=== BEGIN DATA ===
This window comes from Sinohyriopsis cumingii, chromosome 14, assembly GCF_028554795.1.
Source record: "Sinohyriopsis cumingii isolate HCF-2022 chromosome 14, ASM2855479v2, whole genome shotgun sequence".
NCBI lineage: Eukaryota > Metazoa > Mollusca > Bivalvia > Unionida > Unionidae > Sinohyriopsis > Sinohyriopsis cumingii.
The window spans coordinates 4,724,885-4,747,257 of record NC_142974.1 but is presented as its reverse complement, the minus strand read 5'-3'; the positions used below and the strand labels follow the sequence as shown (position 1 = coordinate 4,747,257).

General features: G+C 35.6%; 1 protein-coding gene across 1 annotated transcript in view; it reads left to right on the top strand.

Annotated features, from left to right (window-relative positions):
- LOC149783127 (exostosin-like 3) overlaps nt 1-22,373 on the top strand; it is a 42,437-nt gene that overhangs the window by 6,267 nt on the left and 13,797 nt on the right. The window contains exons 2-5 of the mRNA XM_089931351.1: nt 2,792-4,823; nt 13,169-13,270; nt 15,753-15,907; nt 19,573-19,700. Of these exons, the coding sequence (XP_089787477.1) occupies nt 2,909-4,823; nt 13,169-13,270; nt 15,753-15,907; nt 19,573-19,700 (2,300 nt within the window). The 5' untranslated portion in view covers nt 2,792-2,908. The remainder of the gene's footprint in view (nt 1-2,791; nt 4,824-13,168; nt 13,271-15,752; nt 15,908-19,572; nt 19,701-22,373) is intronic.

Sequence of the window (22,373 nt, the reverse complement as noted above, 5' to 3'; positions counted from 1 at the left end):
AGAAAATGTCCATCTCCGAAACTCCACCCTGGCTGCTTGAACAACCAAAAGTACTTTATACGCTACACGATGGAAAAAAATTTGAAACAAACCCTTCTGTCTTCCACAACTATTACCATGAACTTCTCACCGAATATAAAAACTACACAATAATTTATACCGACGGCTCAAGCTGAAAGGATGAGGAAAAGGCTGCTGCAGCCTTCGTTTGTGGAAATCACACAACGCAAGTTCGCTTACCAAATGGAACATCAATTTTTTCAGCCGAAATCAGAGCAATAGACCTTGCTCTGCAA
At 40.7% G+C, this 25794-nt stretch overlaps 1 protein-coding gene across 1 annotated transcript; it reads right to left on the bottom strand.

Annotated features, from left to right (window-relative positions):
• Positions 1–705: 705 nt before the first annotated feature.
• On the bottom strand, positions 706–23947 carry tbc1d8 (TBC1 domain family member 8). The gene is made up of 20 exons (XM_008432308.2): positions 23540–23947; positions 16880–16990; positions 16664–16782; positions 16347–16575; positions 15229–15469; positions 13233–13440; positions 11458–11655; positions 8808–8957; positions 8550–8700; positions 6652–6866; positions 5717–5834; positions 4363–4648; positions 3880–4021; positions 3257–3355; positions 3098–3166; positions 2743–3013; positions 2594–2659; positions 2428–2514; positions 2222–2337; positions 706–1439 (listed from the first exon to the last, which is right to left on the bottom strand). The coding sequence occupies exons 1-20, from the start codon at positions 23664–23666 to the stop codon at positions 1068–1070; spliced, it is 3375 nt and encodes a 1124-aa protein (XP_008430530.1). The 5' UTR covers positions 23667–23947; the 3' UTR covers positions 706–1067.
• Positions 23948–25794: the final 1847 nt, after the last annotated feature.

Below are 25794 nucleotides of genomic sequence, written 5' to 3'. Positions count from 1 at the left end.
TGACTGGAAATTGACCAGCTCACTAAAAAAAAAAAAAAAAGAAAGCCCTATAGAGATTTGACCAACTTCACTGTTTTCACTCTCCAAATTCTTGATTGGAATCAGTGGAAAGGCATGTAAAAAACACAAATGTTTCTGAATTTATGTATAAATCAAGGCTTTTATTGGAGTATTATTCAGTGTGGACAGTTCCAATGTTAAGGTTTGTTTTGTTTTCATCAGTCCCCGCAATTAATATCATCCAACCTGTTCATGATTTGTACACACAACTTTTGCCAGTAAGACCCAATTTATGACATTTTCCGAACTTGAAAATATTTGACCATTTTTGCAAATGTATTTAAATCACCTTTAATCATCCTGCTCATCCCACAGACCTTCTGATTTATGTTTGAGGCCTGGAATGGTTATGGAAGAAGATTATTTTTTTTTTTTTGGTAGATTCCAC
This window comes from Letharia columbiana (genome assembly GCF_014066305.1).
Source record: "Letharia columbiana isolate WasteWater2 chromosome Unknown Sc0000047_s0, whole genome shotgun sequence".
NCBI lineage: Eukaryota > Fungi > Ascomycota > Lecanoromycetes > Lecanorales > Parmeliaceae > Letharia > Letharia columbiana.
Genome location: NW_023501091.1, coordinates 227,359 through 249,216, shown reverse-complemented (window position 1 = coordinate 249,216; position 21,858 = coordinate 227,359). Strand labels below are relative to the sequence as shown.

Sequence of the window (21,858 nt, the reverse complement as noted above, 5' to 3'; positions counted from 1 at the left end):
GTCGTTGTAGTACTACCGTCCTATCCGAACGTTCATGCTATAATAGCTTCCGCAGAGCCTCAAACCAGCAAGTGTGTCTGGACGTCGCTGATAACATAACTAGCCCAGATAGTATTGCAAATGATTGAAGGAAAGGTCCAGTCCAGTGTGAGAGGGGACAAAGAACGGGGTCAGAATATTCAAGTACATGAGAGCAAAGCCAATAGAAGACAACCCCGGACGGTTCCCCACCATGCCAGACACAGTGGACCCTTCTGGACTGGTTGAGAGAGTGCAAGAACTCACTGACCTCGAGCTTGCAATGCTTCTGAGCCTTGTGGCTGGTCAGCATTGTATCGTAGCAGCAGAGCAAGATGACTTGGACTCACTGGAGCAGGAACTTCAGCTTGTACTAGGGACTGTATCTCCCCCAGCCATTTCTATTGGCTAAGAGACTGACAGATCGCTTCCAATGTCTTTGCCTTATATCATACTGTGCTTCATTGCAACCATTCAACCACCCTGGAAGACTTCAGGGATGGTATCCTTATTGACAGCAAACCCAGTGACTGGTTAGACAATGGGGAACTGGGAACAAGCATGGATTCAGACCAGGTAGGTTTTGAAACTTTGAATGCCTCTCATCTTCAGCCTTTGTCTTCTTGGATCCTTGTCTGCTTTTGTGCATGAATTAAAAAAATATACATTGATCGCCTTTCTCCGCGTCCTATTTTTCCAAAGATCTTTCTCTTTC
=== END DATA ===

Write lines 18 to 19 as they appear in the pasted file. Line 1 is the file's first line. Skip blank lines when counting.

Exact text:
Source record: "Letharia columbiana isolate WasteWater2 chromosome Unknown Sc0000047_s0, whole genome shotgun sequence".
NCBI lineage: Eukaryota > Fungi > Ascomycota > Lecanoromycetes > Lecanorales > Parmeliaceae > Letharia > Letharia columbiana.